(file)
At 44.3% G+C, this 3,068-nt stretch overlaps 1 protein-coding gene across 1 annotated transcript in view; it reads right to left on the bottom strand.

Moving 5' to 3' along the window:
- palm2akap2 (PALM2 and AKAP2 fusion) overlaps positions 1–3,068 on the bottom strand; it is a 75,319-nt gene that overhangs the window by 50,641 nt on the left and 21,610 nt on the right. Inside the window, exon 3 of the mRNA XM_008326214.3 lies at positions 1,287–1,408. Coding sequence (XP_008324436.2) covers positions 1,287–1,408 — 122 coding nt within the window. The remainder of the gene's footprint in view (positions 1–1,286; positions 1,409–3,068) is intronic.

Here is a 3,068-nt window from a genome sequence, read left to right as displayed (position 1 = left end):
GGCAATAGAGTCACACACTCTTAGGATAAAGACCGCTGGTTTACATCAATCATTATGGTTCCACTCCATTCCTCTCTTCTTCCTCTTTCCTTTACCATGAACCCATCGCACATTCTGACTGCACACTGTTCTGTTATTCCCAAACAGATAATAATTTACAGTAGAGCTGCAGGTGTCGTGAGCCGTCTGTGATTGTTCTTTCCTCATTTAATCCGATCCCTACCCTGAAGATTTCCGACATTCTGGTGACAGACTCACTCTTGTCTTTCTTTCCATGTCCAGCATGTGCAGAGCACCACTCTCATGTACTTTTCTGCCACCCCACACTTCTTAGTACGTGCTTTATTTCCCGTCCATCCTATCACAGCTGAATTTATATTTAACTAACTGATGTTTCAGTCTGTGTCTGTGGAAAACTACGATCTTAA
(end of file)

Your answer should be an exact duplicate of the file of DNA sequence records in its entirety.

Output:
At 44.3% G+C, this 3,068-nt stretch overlaps 1 protein-coding gene across 1 annotated transcript in view; it reads right to left on the bottom strand.

Moving 5' to 3' along the window:
- palm2akap2 (PALM2 and AKAP2 fusion) overlaps positions 1–3,068 on the bottom strand; it is a 75,319-nt gene that overhangs the window by 50,641 nt on the left and 21,610 nt on the right. Inside the window, exon 3 of the mRNA XM_008326214.3 lies at positions 1,287–1,408. Coding sequence (XP_008324436.2) covers positions 1,287–1,408 — 122 coding nt within the window. The remainder of the gene's footprint in view (positions 1–1,286; positions 1,409–3,068) is intronic.

Here is a 3,068-nt window from a genome sequence, read left to right as displayed (position 1 = left end):
GGCAATAGAGTCACACACTCTTAGGATAAAGACCGCTGGTTTACATCAATCATTATGGTTCCACTCCATTCCTCTCTTCTTCCTCTTTCCTTTACCATGAACCCATCGCACATTCTGACTGCACACTGTTCTGTTATTCCCAAACAGATAATAATTTACAGTAGAGCTGCAGGTGTCGTGAGCCGTCTGTGATTGTTCTTTCCTCATTTAATCCGATCCCTACCCTGAAGATTTCCGACATTCTGGTGACAGACTCACTCTTGTCTTTCTTTCCATGTCCAGCATGTGCAGAGCACCACTCTCATGTACTTTTCTGCCACCCCACACTTCTTAGTACGTGCTTTATTTCCCGTCCATCCTATCACAGCTGAATTTATATTTAACTAACTGATGTTTCAGTCTGTGTCTGTGGAAAACTACGATCTTAA